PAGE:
Ramblin’ Man

Voice of America: Singer/songwriter Woody Guthrie.

New box set celebrates folk icon

By Greg Cahill

Woody Guthrie The Moses Asch Recordings, Vol. 1-4 Smithsonian Folkways

BRITISH AGIT-POP singer Billy Bragg scored one of 1998’s surprise hits with Mermaid Avenue, his rousing collection of lost Woody Guthrie songs, tunes written by but never recorded by the prolific folk singer and songwriter.

This exceptional specially priced four-CD box set, recorded between 1944 and 1949 for Folkways label chief Moses Asch, makes a convincing argument that Guthrie–the man who reinvented the American folk ballad as a vehicle for social comment and protest, and whose “This Land Is Your Land” is the unofficial anthem for many Americans–should top any list of the century’s most influential musicians.

While Guthrie performed extensively starting in 1929 and throughout his wayward travels, not until 1940 did the Oklahoma native sit down with Alan Lomax to make his first recording, several hours of talking and singing for the Library of Congress. But it was Asch who recorded 85 percent of Guthrie’s material, the bulk of that during a marathon session in March-April of 1944, while Guthrie was on shore leave from the merchant marines.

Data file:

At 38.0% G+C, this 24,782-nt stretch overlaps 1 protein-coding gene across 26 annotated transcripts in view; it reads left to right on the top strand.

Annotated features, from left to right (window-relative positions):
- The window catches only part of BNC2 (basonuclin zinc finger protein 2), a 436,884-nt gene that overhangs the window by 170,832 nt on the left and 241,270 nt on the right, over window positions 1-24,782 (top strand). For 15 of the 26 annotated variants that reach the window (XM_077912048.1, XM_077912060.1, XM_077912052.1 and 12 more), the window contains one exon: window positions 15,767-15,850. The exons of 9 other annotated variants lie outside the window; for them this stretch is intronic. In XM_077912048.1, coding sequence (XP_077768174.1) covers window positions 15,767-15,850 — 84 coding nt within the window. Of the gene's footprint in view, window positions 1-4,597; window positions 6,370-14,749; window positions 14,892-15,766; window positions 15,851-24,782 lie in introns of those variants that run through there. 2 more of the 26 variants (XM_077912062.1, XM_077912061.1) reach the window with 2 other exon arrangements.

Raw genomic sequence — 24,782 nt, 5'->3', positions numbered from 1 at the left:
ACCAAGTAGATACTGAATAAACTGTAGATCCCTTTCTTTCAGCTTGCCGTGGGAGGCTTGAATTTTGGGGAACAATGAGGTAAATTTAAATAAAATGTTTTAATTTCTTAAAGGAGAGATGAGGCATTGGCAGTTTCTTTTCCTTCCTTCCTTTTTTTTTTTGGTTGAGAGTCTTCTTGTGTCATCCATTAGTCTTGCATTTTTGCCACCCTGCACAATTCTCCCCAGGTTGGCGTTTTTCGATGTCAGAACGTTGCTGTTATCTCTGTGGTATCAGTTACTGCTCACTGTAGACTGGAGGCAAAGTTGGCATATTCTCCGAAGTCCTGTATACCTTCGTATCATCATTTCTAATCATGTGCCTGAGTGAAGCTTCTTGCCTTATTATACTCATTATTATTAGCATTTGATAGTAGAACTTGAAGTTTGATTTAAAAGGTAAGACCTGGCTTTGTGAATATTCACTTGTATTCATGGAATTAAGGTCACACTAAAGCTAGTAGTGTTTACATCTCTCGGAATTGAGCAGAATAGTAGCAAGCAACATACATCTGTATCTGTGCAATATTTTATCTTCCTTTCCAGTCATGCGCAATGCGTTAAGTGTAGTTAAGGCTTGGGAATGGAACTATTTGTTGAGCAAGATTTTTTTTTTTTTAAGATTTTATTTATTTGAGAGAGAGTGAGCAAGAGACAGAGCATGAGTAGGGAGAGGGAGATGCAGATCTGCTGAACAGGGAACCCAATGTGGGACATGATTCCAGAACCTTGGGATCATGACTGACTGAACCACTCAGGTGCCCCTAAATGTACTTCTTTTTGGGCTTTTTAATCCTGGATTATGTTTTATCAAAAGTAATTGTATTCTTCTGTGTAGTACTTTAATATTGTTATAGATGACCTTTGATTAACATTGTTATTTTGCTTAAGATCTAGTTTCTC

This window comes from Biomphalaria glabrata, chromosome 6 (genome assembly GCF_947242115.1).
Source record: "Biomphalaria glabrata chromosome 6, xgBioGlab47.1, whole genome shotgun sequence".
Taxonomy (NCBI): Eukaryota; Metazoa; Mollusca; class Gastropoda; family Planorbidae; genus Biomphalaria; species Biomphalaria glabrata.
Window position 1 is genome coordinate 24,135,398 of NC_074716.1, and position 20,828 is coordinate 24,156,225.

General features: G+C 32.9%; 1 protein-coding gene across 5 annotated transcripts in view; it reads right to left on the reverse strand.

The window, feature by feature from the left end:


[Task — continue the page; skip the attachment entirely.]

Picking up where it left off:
Guthrie died in 1967 after a long and debilitating bout with Huntington’s chorea, a degenerative nerve disease. Since then, many have sung Guthrie’s legacy: Everyone from Bob Dylan to Bruce Springsteen has worshiped the man who rode the rails as a hobo during the Great Depression, chronicling the dust-bowl era, and who was denied membership to the Communist Party for refusing to renounce his religion.

The songs themselves–still bristling with a rustic vitality that echoes the hopes and dreams of a nation–bear testimony to Guthrie’s extraordinary skills as a folk artist. Here, the Smithsonian Institution has split these 105 tracks into a series of themed anthologies that reflect the spirit of his times.

“This Land Is Your Land” features 27 of Guthrie’s best-known songs, including a version of the title track with never-before-issued lyrics.

“Muleskinner Blues” is comprised of 25 tracks from the original 160 songs that Guthrie recorded with his friend Cisco Houston and other musicians for Asch in 1944. The CD focuses on non-original songs that Guthrie covered, including American folk standards, many of which became a part of the folk music canon through Guthrie’s influence. It includes three previously unreleased tracks

“Hard Travelin'” presents 27 mostly topical songs written by Guthrie. Written during the 1930s and 1940s, the songs serve as a musical time capsule, commenting on the war, the dust bowl, labor martyrs, and other topics. The tracks range from such well-known Guthrie ballads as “Mean Talkin’ Blues” to more obscure and unfinished projects like his remaking of the “Rubaiyat of Omar Khayyam.”

“Buffalo Skinners” delves into Western themes, 26 recordings that emphasize Guthrie’s Oklahoma roots and the restless sprit that sparked the great Western expansion shortly before and after World war II.

In the end, the man that many American officials despised for his ability to express the feelings of the broke and downtrodden, may be the best friend America ever had.

From the September 9-15, 1999 issue of the Sonoma County Independent.

© Metro Publishing Inc.

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